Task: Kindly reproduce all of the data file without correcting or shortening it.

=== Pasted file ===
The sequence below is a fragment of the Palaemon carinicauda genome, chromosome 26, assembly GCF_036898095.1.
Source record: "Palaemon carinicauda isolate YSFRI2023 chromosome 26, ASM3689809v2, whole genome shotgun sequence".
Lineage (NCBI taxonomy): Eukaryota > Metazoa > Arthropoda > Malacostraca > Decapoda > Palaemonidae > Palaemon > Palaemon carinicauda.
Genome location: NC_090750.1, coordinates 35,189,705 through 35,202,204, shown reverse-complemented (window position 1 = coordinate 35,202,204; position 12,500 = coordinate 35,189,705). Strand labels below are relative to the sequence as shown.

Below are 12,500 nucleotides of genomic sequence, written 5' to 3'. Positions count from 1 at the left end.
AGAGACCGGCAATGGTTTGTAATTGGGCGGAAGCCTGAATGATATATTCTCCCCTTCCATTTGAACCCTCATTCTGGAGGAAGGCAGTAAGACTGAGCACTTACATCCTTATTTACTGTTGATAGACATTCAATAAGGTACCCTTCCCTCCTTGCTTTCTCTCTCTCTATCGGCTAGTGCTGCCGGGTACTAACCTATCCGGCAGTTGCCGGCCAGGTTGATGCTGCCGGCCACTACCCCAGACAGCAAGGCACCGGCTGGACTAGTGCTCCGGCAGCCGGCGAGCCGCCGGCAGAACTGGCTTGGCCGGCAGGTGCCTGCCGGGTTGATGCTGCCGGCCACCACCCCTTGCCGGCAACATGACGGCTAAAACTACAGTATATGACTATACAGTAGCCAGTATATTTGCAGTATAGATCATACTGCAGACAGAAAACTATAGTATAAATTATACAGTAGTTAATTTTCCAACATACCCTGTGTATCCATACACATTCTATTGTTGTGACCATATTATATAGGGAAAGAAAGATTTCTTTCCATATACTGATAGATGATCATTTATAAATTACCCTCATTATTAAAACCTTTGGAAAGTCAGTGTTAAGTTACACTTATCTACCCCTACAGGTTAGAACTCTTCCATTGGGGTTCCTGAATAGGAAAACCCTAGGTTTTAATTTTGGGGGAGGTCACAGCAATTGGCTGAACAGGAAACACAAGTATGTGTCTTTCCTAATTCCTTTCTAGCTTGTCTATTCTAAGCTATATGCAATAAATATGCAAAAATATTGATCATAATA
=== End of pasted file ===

The sequence below is a fragment of the Palaemon carinicauda genome, chromosome 26, assembly GCF_036898095.1.
Source record: "Palaemon carinicauda isolate YSFRI2023 chromosome 26, ASM3689809v2, whole genome shotgun sequence".
Lineage (NCBI taxonomy): Eukaryota > Metazoa > Arthropoda > Malacostraca > Decapoda > Palaemonidae > Palaemon > Palaemon carinicauda.
Genome location: NC_090750.1, coordinates 35,189,705 through 35,202,204, shown reverse-complemented (window position 1 = coordinate 35,202,204; position 12,500 = coordinate 35,189,705). Strand labels below are relative to the sequence as shown.

Below are 12,500 nucleotides of genomic sequence, written 5' to 3'. Positions count from 1 at the left end.
AGAGACCGGCAATGGTTTGTAATTGGGCGGAAGCCTGAATGATATATTCTCCCCTTCCATTTGAACCCTCATTCTGGAGGAAGGCAGTAAGACTGAGCACTTACATCCTTATTTACTGTTGATAGACATTCAATAAGGTACCCTTCCCTCCTTGCTTTCTCTCTCTCTATCGGCTAGTGCTGCCGGGTACTAACCTATCCGGCAGTTGCCGGCCAGGTTGATGCTGCCGGCCACTACCCCAGACAGCAAGGCACCGGCTGGACTAGTGCTCCGGCAGCCGGCGAGCCGCCGGCAGAACTGGCTTGGCCGGCAGGTGCCTGCCGGGTTGATGCTGCCGGCCACCACCCCTTGCCGGCAACATGACGGCTAAAACTACAGTATATGACTATACAGTAGCCAGTATATTTGCAGTATAGATCATACTGCAGACAGAAAACTATAGTATAAATTATACAGTAGTTAATTTTCCAACATACCCTGTGTATCCATACACATTCTATTGTTGTGACCATATTATATAGGGAAAGAAAGATTTCTTTCCATATACTGATAGATGATCATTTATAAATTACCCTCATTATTAAAACCTTTGGAAAGTCAGTGTTAAGTTACACTTATCTACCCCTACAGGTTAGAACTCTTCCATTGGGGTTCCTGAATAGGAAAACCCTAGGTTTTAATTTTGGGGGAGGTCACAGCAATTGGCTGAACAGGAAACACAAGTATGTGTCTTTCCTAATTCCTTTCTAGCTTGTCTATTCTAAGCTATATGCAATAAATATGCAAAAATATTGATCATAATA